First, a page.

On writing morning pages

Why I started writing morning pages

Ages and ages ago, I tweeted something along the lines of ‘I’d love to be the sort of person who woke up early to meditate every morning or write morning pages, but sleep just means too much to me right now.’

Friends, I am now that person.

First of all: What are morning pages?

The first person to use the term morning pages was Julia Cameron in her book The Artist’s Way. Her idea is that by writing out three full sides of A4 – no more, no less – every morning, you can help foster your creativity and connect to your divinity. Let’s be honest: I don’t know what connecting to your divinity means. It sounds great, but maybe not for me.

But I’d heard so many positive things about morning pages from people who aren’t particularly spiritual, that I wanted to give it a go. I came across this article from Oliver Burkeman that eventually tipped me over the edge.

Three full sides of A4 is A LOT and there was absolutely no way I could commit to writing that much every single morning. But what I could commit to was writing something every morning.

What do you need to write morning pages?

Paper and a pen. I had a journal specifically for writing in, but you don’t necessarily need that. If you never want to see these pages again, you could write on loose-leaf paper and then recycle it (or burn it!) straight afterwards. But I want to be able to refer back to certain sections, so got a journal.

How do I do morning pages?

Every morning, I write a maximum of 3 sides of paper (I think the journals are A5) about whatever is on my mind. Sometimes that’s been big ideas for the five year plan I’ve started working on. Sometimes it’s been working through a conversation or argument I might have had. Sometimes it’s just been writing down what’s happened the day before. And sometimes it’s been writing down fragments of dreams from the night.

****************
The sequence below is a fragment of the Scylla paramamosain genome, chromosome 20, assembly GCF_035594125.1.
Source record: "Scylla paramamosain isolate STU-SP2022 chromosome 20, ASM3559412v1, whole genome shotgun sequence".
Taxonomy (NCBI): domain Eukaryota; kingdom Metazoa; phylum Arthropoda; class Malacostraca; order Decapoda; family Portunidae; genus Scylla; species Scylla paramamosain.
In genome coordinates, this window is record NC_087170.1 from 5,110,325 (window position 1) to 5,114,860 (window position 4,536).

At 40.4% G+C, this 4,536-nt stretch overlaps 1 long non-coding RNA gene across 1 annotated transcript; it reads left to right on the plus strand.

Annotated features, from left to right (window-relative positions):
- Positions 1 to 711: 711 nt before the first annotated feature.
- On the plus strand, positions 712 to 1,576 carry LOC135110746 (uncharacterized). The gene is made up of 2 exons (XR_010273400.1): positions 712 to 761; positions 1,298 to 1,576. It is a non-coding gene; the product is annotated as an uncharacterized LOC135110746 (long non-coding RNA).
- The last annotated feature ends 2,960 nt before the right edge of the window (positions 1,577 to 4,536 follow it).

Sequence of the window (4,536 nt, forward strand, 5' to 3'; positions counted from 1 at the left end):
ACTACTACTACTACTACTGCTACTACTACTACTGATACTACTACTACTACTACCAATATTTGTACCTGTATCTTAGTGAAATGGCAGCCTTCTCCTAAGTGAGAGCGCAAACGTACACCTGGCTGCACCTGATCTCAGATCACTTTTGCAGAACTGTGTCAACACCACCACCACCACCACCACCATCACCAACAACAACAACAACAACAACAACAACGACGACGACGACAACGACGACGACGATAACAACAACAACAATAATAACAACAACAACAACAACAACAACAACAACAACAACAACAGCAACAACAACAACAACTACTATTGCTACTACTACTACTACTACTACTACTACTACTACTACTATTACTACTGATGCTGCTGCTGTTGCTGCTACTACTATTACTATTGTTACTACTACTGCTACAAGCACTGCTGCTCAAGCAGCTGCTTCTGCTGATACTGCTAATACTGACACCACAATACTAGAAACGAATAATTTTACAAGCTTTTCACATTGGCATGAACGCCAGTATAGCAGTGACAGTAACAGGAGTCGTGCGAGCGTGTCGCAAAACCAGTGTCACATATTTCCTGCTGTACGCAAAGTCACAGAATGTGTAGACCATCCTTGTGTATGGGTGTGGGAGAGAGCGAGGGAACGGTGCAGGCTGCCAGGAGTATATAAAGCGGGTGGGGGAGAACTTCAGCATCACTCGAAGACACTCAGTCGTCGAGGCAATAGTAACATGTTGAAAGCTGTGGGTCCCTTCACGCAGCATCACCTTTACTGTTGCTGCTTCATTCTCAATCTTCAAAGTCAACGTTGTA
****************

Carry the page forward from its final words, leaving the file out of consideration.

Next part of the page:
Sometimes, if there’s something that strikes me during the day that I’d quite like to write about, I write that down as a question the night before. The idea is that overnight my brain will think about it and come up with some miraculous solution in my sleep. That is yet to happen.

Whatever I write, I try not to edit my thoughts or censor myself and just write whatever comes to mind.

How has it helped me?

It might be overstating things to say that it’s changed my approach to life. What I do know is that it’s really helped me feel more calm.

I have been struggling with anxiety recently as my family has been under a fair amount of stress. Writing about those stresses almost immediately started to make them feel more manageable.

I’ve also been thinking a lot about my future. What type of role do I want to do in 5 years? Where do I want to be living? What relationships do I want to strengthen? What are the steps I need to take to make those things happen? Thoughts about all of those questions get jotted down in the journal.